“I spent my money on food and vitamins rather than drugs, and I became healthier,” Charles English wrote. “While on the study, I exercised regularly and took care of myself. I did not commit any crime to support my drug habit. I took showers, wore clean clothes, and was a functional member of society.”

      Another affidavit, attributed to Deborah Bartosch, describes SALOME as “the best thing that ever happened to me”.

      “My life was freed up to do other things, including taking care of myself and producing art,” it reads. “I felt less stress and anxiety about finding drugs and was able to focus on my health and well-being.”

      In a telephone interview, Dr. Gabor Maté, author of In the Realm of Hungry Ghosts: Close Encounters With Addiction, told the Straight that the ultimate goal remains getting everybody off drugs. But for some people—especially vulnerable users, many of whom were abused or otherwise traumatized as children—that might not be possible.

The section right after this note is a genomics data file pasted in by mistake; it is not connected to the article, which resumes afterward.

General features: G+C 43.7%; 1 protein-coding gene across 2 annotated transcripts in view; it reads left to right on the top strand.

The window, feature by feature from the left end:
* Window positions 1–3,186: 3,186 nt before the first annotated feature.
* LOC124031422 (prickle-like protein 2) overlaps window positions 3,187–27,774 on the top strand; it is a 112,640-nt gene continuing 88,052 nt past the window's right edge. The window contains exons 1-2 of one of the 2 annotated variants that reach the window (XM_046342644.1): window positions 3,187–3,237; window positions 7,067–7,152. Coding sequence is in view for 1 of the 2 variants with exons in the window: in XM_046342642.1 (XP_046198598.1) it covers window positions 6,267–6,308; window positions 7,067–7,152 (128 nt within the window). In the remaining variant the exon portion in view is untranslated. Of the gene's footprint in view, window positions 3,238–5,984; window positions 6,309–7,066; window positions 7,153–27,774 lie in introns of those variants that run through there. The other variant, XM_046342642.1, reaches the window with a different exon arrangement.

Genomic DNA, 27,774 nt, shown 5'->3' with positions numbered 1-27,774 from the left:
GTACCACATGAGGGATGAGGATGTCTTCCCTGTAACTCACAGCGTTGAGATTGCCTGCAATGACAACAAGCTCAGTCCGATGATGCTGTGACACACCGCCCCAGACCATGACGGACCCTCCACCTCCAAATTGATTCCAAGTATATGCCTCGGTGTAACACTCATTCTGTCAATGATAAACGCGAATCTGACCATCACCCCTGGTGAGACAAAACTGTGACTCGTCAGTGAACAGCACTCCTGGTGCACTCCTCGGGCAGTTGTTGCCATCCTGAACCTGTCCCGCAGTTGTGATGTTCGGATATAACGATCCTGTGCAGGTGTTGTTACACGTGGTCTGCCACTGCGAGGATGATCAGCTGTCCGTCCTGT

“The drug addict is a particular case of somebody who is trying to soothe themselves from the outside because of internal distress and disturbed brain circuits,” he explained. “It has to do with many different factors, all of which are related to early life experiences, and particularly trauma when the brain was being shaped.”

      Maté emphasized that there is a science behind drug abuse, which means that addicts should be treated as patients instead of criminals.

      The fight with Ottawa continues